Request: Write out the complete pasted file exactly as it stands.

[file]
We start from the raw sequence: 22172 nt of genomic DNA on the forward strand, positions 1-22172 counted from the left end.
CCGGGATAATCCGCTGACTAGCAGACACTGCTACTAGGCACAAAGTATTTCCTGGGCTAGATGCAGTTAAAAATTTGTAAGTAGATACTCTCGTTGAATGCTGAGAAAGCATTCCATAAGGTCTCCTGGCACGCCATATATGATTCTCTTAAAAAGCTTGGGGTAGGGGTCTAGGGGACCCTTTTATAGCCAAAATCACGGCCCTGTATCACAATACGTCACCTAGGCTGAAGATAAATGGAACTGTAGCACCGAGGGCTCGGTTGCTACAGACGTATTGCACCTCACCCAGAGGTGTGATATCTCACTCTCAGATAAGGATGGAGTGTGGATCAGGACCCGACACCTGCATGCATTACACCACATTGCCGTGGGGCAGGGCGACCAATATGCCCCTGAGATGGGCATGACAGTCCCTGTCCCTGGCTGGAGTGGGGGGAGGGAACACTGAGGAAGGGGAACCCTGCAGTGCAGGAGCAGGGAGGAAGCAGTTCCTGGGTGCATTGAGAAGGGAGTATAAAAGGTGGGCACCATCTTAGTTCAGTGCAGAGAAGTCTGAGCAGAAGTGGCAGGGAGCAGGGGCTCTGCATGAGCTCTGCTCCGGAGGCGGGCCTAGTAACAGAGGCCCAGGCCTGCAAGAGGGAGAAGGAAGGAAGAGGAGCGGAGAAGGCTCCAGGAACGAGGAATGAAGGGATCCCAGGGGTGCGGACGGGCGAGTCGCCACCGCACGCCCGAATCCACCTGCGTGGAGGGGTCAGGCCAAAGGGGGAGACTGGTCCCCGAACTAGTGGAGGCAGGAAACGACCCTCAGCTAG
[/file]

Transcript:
We start from the raw sequence: 22172 nt of genomic DNA on the forward strand, positions 1-22172 counted from the left end.
CCGGGATAATCCGCTGACTAGCAGACACTGCTACTAGGCACAAAGTATTTCCTGGGCTAGATGCAGTTAAAAATTTGTAAGTAGATACTCTCGTTGAATGCTGAGAAAGCATTCCATAAGGTCTCCTGGCACGCCATATATGATTCTCTTAAAAAGCTTGGGGTAGGGGTCTAGGGGACCCTTTTATAGCCAAAATCACGGCCCTGTATCACAATACGTCACCTAGGCTGAAGATAAATGGAACTGTAGCACCGAGGGCTCGGTTGCTACAGACGTATTGCACCTCACCCAGAGGTGTGATATCTCACTCTCAGATAAGGATGGAGTGTGGATCAGGACCCGACACCTGCATGCATTACACCACATTGCCGTGGGGCAGGGCGACCAATATGCCCCTGAGATGGGCATGACAGTCCCTGTCCCTGGCTGGAGTGGGGGGAGGGAACACTGAGGAAGGGGAACCCTGCAGTGCAGGAGCAGGGAGGAAGCAGTTCCTGGGTGCATTGAGAAGGGAGTATAAAAGGTGGGCACCATCTTAGTTCAGTGCAGAGAAGTCTGAGCAGAAGTGGCAGGGAGCAGGGGCTCTGCATGAGCTCTGCTCCGGAGGCGGGCCTAGTAACAGAGGCCCAGGCCTGCAAGAGGGAGAAGGAAGGAAGAGGAGCGGAGAAGGCTCCAGGAACGAGGAATGAAGGGATCCCAGGGGTGCGGACGGGCGAGTCGCCACCGCACGCCCGAATCCACCTGCGTGGAGGGGTCAGGCCAAAGGGGGAGACTGGTCCCCGAACTAGTGGAGGCAGGAAACGACCCTCAGCTAG